It’s annoying that not every CPU works in every SPARCstation – for example, the two SPARCstation 10 we found have 33 MHz CPUs and 400 MiB HDDs, one has OpenBSD on it, one Solaris 5. Nice. Tomorrow we’ll look at the two SPARCstation 5 which are still there. The monitor sadly doesn’t work. Maybe one VGA conversion cable from the SGIs will help, but I don’t have a monitor capable of doing the sunfb 1152x900 (maybe with a zx(4) card…)
The SPARCstation 20 of mine (“demo”) has finished building the release kernels and tarballs, so I can proceed with the release engineering process ASAP. Like I said, we’ll do a unified medium. As with i386, the preliminary dist sets may show up on the download mirrors already for a while…
Building the release took about 6h22′ at 1 GHz on i386, and 81h22′ on 75 MHz on sparc, for what it’s worth.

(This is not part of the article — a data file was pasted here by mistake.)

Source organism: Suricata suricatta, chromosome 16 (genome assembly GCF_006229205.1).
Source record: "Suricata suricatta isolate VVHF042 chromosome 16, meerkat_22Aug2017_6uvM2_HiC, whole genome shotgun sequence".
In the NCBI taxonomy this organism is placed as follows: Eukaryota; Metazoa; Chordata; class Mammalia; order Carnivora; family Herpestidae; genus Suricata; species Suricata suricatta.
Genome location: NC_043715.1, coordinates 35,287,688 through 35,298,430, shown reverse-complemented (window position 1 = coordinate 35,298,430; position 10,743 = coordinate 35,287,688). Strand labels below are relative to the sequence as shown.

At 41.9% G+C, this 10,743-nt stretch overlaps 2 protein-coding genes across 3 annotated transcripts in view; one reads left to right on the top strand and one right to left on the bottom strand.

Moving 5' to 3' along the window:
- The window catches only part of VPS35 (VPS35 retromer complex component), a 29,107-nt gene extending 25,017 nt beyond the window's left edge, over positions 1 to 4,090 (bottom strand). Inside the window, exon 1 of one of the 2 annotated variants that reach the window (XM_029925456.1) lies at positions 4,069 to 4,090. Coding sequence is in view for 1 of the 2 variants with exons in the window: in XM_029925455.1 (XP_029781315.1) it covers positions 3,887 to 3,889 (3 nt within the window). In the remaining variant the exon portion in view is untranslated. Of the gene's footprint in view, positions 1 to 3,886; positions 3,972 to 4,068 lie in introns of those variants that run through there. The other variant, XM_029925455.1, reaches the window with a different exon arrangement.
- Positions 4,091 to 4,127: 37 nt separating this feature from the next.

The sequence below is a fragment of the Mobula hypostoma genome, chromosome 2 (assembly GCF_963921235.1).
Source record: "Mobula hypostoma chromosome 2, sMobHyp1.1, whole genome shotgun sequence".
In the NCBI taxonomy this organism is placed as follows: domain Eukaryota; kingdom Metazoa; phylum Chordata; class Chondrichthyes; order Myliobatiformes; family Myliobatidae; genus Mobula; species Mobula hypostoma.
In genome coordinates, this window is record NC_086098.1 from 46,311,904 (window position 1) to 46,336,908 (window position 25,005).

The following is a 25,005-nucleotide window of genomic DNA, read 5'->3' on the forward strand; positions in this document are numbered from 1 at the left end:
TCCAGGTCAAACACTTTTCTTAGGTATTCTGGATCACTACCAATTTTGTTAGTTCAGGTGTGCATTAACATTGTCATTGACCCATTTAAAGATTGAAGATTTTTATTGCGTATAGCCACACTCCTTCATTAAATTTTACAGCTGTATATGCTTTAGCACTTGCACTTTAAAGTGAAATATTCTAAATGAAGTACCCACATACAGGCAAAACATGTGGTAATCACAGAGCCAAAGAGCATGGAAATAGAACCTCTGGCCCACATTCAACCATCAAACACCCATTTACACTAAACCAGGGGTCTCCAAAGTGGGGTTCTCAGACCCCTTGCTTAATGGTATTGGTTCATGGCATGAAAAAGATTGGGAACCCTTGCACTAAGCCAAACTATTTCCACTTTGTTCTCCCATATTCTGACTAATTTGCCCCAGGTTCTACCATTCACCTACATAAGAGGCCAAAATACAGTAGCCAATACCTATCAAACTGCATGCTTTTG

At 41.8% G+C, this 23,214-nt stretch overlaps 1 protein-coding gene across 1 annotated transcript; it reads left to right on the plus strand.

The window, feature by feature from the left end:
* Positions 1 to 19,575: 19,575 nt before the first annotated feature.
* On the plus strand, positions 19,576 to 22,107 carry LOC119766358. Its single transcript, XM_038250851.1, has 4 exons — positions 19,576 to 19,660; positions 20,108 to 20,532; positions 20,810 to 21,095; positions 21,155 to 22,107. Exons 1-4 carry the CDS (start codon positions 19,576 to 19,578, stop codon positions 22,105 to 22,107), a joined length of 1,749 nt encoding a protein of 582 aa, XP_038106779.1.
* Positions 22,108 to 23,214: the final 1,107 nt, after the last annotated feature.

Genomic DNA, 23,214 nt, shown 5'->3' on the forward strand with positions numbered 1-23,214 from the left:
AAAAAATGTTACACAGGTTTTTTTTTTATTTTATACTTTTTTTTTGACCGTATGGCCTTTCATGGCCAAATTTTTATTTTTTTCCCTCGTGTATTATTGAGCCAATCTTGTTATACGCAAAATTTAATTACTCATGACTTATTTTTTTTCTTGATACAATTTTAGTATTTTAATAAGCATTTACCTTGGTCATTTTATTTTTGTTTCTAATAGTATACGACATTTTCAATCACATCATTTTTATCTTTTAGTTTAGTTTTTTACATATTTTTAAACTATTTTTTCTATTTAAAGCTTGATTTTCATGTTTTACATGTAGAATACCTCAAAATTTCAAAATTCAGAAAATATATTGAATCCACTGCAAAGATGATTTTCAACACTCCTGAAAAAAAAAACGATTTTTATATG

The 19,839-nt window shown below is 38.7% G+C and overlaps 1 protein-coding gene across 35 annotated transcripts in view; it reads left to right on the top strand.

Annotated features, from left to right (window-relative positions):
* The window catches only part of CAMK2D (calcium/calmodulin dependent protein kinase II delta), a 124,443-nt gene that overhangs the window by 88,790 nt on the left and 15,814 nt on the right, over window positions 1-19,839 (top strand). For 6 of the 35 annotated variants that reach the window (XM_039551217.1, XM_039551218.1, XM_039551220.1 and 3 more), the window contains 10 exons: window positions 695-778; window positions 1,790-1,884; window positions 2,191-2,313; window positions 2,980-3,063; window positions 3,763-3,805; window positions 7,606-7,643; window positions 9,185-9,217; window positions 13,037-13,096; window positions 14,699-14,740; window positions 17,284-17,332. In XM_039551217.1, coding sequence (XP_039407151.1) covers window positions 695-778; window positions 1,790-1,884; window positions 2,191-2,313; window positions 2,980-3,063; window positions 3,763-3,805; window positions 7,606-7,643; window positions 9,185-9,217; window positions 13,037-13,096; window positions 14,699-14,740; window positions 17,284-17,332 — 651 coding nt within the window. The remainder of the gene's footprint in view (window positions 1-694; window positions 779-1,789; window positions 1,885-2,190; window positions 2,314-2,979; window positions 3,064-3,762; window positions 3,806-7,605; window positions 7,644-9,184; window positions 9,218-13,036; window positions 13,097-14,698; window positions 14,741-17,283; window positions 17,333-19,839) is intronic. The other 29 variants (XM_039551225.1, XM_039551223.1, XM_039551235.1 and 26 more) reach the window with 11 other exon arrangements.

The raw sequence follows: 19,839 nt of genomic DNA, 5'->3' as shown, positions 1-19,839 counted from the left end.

Für lange Zugfahrten o.ä, wo man keine Lust hat zu hacken, ist ganz gut dies hier geeignet: z.Zt. 128 je ca. 200 Lynx-Seiten umfassende Harry Potter Fanfics, die ein recht logisches, aber manchmal nerviges Universum, das jedoch sich streng nach dem Original richtet, aufspannen. Einfach runterladen und dann offline lesen.
Ich bin ja ehrlich gesagt immer noch am sicken, daß Freenode mir einfach den Nick „lynx“ geklaut hat… jetzt kann ich gar nicht mehr so deutlich anzeigen, daß ich am Schmökern bin. Merke: wer „linked nicks“ hat, sollte diese trotzdem alle 29 Tage mal touchieren, da man im Staff nicht nachfragt, selbst wenn der Hauptkontakt gerade online ist.